-LECTURE: F.E.L. Priestley Lectures: George Steiner (on IDEAS, 24, 31 May and 7 June 1996)
    -ESSAY: THE SCANDAL OF THE NOBEL PRIZE (George Steiner, 9/30/84, NY Times)
    -EXCHANGE: What Shall the Responsible Intellectual Do? (Noam Chomsky debates with George Steiner, March 23, 1967, The New York Review of Books)
    -REVIEW: of Philosophical Investigations by Richard Wall (George Steiner, The Observer)
    -REVIEW: of Vermeer and the Delft School by Walter Liedtke and Vermeer and Painting in Delft by Axel Ruger (George Steiner, The Observer)
    -REVIEW: of The Book of Disquiet by Fernando Pessoa, trans. Richard Zenith (George Steiner, The Observer)
    -REVIEW: of Hegel: A Biography by Terry Pinkard (George Steiner, The Observer)
    -REVIEW: of New Horizons in the Study of Language and Mind by Noam Chomsky (George Steiner, The Observer)
    -REVIEW: of Identity by Milan Kundera translated by Linda Asher (George Steiner, The Observer)
    -REVIEW: of The Faustian Bargain: The Art World in Nazi Germany by Jonathan Petropoulos (George Steiner, The Observer)
    -REVIEW: of THE ORDER OF THINGS: An Archaeology of the Human Sciences. By Michel Foucault (George Stiner, NY Times Book Review)
    -ESSAY: On Paul Goodman (George Steiner, August 1963, Commentary)
    -ESSAY: A Kind of Survivor (George Steiner, February 1965, Commentary)
    -ESSAY: The Hollow Miracle: Notes on the German Language (George Steiner, February 18, 1960, The Reporter)
    -REVIEW ESSAY: The Nerve of Gunter Grass: Gunter Grass is an industry (George Steiner, May 1964, Commentary)
    -REVIEW: of Walter Benjamin's Selected Writings Vol 2 1927-1934 (George Steiner, The Guardian)
    -REVIEW: of Roots of Revolution, by Franco Venturi (George Steiner, October 13, 1960, The Reporter)
    -REVIEW: of Baedekers of the Heart: A Time in Rome, by Elizabeth Bowen (George Steiner, 3/17, 1960, The Reporter)
    -REVIEW: of The Abruzzo Trilogy, by Ignazio Silone (George Steiner, 8/04, 1960, The Reporter)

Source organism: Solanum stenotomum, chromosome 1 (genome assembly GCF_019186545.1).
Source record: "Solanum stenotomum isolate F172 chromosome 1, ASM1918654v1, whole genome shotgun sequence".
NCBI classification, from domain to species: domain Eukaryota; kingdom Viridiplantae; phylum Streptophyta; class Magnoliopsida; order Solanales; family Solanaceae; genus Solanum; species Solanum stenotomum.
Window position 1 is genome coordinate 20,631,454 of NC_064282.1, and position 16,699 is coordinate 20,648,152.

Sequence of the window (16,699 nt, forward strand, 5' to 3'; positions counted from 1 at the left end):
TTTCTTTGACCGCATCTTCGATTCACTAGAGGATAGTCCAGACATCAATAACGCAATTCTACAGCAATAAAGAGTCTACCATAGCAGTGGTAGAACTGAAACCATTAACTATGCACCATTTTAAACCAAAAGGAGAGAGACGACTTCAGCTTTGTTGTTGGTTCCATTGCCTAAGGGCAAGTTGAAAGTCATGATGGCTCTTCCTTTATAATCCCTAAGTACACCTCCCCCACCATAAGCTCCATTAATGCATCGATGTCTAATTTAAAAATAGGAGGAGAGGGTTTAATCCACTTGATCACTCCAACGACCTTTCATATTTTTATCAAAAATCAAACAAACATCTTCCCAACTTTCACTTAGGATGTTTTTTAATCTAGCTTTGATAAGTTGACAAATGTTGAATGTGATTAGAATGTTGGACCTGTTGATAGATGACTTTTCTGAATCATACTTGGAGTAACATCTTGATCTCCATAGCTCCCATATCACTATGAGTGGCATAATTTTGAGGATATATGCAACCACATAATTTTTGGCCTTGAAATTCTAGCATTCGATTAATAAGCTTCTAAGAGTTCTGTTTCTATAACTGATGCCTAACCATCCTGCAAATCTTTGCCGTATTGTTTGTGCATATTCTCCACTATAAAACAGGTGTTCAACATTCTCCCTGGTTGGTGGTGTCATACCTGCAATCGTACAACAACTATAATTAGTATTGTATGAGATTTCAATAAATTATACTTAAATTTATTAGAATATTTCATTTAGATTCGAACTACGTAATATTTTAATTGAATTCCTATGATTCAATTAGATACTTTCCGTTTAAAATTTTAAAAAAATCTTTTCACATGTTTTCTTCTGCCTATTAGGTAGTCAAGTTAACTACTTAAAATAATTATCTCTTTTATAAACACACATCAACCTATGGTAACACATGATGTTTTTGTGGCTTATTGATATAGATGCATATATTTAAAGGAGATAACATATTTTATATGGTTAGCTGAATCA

-REVIEW: of Love and Death in the American Novel, by Leslie Fiedler (George Steiner, 5/12, 1960, The Reporter)
    -REVIEW: of We, by Yevgeny I. Zamyatin (George Steiner, 12/24/59, The Reporter)
    -REVIEW ESSAY: The Book (George Steiner, The Reporter, March 16, 1961)
    -ARCHIVES: George Steiner (NY Review of Books)
    -ARTICLE: Cambridge academic says he would not tolerate Jamaican neighbours: A Cambridge academic and novelist was at the centre of a race row after saying that he would not be able to tolerate living next door to Jamaican neighbours "playing reggae all day". (Aislinn Simpson and Jessica Salter, 31 August 2008, The Telegraph)
    -PROFILE: Out of touch, but not a racist: George Steiner's ill-judged comments have landed him in hot water, but we shouldn't let them blind us to his genius (lindsay Johns, 9/03/08, The Guardian)
    -PROFILE: Il postino: Multilingual scholar George Steiner has for decades aroused suspicions for being 'a touch dazzling'. He has now made his peace with British anti-intellectualism. (Christopher Tayler, 4/08/18, The Guardian)
    -ARTICLE: George Steiner named Norton Professor (Harvard Gazette, 3/15/01)
    -AWARD: Literary Critic George Steiner wins Truman Capote Award (Stanford Online)
    -PROFILE: George Steiner (Jeet Heer, September 16, 2004, National Post)
    -PROFILE: George and his dragons: Once spurned by the academic establishment, this controversial critic is dismissed by some as a pretentious namedropper. To others he is a polymath champion of European high culture. (Maya Jaggi, March 17, 2001, The Guardian)
-ESSAY: The Critic’s Critic: George Steiner and the art of hopeful failure (Richard Hughes Gibson, 12/19/21, Hedehog Review)
    -ESSAY: The End of Endings (Richard John Neuhaus, August/September 2001, First Things)
    -ESSAY: George Steiner and His Heretical Essays in Modern Times (M Kleprlík · 2021, American & British Studies Annual)[PDF]
    -REVIEW ESSAY: Real Presence and the Conscience of Words: Language and Repetition in George Steiner's "Portage to San Cristóbal of A. H." (Michael A. Young, Spring 1992, Studies in Fiction)
    -ESSAY: Our George Steiner Problem -- and Mine (Lee Siegel, March 12, 2009, NY Times Book Review)